Fifteen years ago American psychologists displayed almost without exception a complete blindness to the most peculiar, characteristic, and important feature of human and animal activity, namely, its goal-seeking. All bodily actions and all phases of experience were mechanical reactions to stimuli, and all learning was the modification of such reactions by the addition of one reaction to another according to the mechanical principles of association. The laws of learning were the laws of frequency, of recency, and of effect ; and, though the law of effect as formulated by Thorndike may have suggested to some few minds that the mechanical principles involved were not so clear as might be wished, the laws of frequency and recency could give rise to no such misgivings. The law of effect, with its uncomfortable suggestion of an effect that somehow causes its cause, was pretty generally regarded as something to be got rid of by the substitution of some less ambiguous and more clearly mechanical formula.

Now, happily, all this is changed ; the animal psychologists have begun to realise that any description of animal behaviour which ignores its goal-seeking nature is futile, any ‘explanation’ which leaves it out of account, fictitious, and any experimentation which ignores motivation, grossly misleading ; they are busy with the study of ‘drives’,’sets’, and  ‘incentives’. It is true that their recognition of goal-seeking is in general partial and grudging ; they do not explicitly recognise that a ‘set’ is a set toward an end, that ‘a drive’ is an active striving toward a goal, that an ‘incentive’ is some-thing that provokes such active striving. The terms ‘striving’ and ‘conation’ are still foreign to their vocabularies.”

William McDougall

Could this be art?

“Nor should it be of any wonder that this philosophical conquest has cost an extraordinary amount of effort, because it is like having set foot on a hill long contested in battle, making it an altogether different accomplishment from a relaxed climb by a carefree hiker during peacetime. This is no mere resting place along a stroll but the result and symbol of an army’s victory. The historian of Aesthetics follows in the footsteps of this arduous march, in which (and here is more magic of thinking) the victor, instead of losing strength from his adversary’s blows, gains from them in strength and reaches the coveted knoll, thus denying his adversary but still remaining in his company. (…)

And yet, at the foot of truth, ‘like a shoot’ – as in the tercet by Father Dante – a doubt is born, which then drives man’s intellect ‘from height to height.’ The doctrine of art, as intuition, as fancy, as form, gives rise to an ulterior (and I have not yet said ‘last’) problem, which is no longer one of opposition or of distinction from physics, hedonism, ethics, and logic, but internal to the field of images itself; and by putting into question the adequacy of the image to define the character of art, it in fact sidesteps the manner of discerning the genuine image from the spurious and in so doing enriches the concept of the image and of art. What function (one wonders) can a world of mere images have in the spirit of Man, devoid of philosophical, historical, religious, or scientific value, devoid even of moral or hedonistic value? What is more futile than dreaming with open eyes in a life that demands not only the eyes but that the mind be open and the spirit vibrant? Pure images! However, to live on pure images has the less than honourable name of ‘daydreaming’ – that usually follows the epithet of ‘idle’ – and is something rather unproductive and vapid. Could this be art? Indeed, there are times when we enjoy ourselves by reading some dime-novel, where image after image follow one another in the most diverse and unexpected ways, but we enjoy this during moments of fatigue, when we are forced to kill time, and are fully aware that it is not art. In such cases, it is a matter of a pastime and a game, but if art were a game, and a pastime, it would fall into the broad, always welcoming, embrace of hedonistic doctrines. A utilitarian and hedonistic need is what occasionally pushes us to relax the bow of the mind and the will, lean back, and allow images to parade by in our memory, or combine them in odd ways in our imagination, in a kind of reverie, which we shake off the moment our rest is over. And we shake it off at times to return precisely to the work of making art, which is never achieved by lying down. So it is that, either art is not pure intuition, and the demands made by the doctrines – which we thought were refuted above – then remain unsatisfied, and is then the reason why the refutation of those doctrines is itself troubled by doubt; or that intuition cannot consist of a simple imagining.”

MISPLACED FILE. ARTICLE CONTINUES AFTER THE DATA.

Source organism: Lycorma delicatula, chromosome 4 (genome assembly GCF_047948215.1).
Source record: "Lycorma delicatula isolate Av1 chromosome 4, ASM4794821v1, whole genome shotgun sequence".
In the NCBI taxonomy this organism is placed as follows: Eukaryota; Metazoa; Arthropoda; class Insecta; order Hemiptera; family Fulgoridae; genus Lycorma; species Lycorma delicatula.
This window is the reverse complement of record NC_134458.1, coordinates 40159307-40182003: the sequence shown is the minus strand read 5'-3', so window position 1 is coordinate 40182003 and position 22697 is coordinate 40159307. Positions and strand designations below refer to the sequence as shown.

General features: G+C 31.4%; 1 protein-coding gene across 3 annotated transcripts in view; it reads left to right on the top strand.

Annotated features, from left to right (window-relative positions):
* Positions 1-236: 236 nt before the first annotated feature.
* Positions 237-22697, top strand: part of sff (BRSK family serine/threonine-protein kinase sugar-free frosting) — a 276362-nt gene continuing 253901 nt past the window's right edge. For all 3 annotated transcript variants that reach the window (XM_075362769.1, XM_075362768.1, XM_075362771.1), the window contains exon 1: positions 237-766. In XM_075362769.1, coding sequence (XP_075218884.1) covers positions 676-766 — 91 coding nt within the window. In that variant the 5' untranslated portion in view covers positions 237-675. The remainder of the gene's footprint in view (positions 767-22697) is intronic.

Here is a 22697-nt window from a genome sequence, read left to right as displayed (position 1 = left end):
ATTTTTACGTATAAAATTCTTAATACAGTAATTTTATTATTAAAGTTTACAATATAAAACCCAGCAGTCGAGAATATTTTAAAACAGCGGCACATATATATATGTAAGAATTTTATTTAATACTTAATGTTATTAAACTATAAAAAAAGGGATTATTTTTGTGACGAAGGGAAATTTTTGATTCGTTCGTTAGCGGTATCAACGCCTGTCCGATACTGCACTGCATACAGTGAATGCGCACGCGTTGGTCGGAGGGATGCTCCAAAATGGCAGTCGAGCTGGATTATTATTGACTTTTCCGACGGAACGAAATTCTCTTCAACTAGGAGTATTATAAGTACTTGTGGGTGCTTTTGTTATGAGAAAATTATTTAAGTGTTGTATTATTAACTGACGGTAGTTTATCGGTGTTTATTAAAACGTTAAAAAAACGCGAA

Benedetto Croce

What is art?

“To the question – What is art? – we might respond in jest (but it would not be such a foolish jest) that art is what everyone knows it to be. And in truth, if in some way we were not to know what it is, we could not even ask the question, because every question implies a certain knowledge of what is being asked, designated by the question, and therefore qualified and known. (…)

But he remains unperturbed and continues along his own path, because he does not ignore the fact that the question on what is art (as with every philosophical question on the nature of the real or of knowledge in general) – if even, in the choice of words, the question takes on the aspect of a general and total problem, which is expected to be resolved for the first and last time – always actually has a circumstantial meaning, referable to the particular difficulties that arise in a particular moment in the history of thought.”

Benedetto Croce